Sheraton near Washington, DC, and National Landmarks
Arlington, Virginia, sits across the Potomac River from Washington, DC, on a stretch of land that was once part of the nation's capital. In fact, you can still see the District of Columbia's original boundary stones that were set out in the 1790s. Although Arlington is no longer part of the capital city, it embodies DC's patriotic spirit with several iconic national landmarks of its own, including Arlington National Cemetery and the Pentagon. The Sheraton Pentagon City Hotel sits in the midst of Arlington's national treasures and less than 15 minutes from the Lincoln Memorial, the Washington Monument, and the White House.
Sheraton Pentagon City Hotel's comfy guest rooms are outfitted with cable television and high-speed Internet access. The hotel lets you bring along a smaller dog for free and will even provide a dog bed for your furry friend. Before or after a day of patriotic sightseeing, you can work out at the hotel's fitness center or take a swim in the heated rooftop pool.
Warm marigold tones accent the inviting Potomac Restaurant, where you can enjoy cooked-to-order eggs for breakfast and fresh seafood for dinner. You can also grab a quick bite next door at the Potomac Lounge, which features a full bar and two big flat-screen TVs.
Arlington, Virginia: Timeless National Landmarks Along the Potomac River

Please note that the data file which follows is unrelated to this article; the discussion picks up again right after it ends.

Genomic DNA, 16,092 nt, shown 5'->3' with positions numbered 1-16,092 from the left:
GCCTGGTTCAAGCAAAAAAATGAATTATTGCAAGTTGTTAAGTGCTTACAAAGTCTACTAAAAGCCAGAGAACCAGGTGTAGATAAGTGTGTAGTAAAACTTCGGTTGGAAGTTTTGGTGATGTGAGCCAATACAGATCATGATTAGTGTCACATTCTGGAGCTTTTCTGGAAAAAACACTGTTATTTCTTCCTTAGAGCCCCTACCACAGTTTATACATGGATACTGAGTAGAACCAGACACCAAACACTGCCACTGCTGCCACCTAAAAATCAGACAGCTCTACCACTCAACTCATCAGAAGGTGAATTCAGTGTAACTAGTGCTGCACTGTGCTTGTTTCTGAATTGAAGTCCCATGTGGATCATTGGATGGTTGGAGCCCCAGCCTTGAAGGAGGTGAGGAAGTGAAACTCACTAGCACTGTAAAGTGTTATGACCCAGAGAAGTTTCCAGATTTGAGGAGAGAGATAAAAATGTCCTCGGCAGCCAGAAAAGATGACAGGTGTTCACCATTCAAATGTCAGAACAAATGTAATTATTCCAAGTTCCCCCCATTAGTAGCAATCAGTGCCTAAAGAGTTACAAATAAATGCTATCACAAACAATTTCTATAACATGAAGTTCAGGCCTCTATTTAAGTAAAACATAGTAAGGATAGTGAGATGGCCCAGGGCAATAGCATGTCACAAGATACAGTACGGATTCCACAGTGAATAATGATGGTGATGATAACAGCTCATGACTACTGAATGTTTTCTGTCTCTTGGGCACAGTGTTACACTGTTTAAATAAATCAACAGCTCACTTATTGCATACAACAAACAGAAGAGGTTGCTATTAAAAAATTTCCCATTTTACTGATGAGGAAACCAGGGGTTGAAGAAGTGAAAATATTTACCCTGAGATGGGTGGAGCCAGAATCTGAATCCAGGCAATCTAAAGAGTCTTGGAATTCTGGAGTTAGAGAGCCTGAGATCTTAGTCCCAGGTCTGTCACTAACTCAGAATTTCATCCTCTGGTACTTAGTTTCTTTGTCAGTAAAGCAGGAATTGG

Arlington is a city located just over the Potomac River from Washington, DC. In fact, the area around Arlington was originally surveyed to be part of the national capital, but the land was eventually given back to Virginia in the 1840s. Still, there are quite a few historic attractions here that are nationally associated with Washington, DC. One of these is the Pentagon, the headquarters of the Department of Defense, which you can tour by appointment. Along the Potomac lies Arlington National Cemetery, which has an eternal flame flickering at John F. Kennedy's gravesite. You can also watch as soldiers switch shifts during the Changing of the Guard ceremony at the cemetery’s Tomb of the Unknowns, a monument for the unidentified remains of US servicemen and servicewomen.
It’s worth the scenic half-hour drive south to Alexandria to see Mount Vernon, George Washington's former home. A tour of the sprawling estate captures the feel of colonial life, showcasing a working gristmill and blacksmith shop. The mansion also features many of the original 18th-century objects used by the Washington family. Even the upper gardens at Mount Vernon have been tailored to appear as they would have in 1799.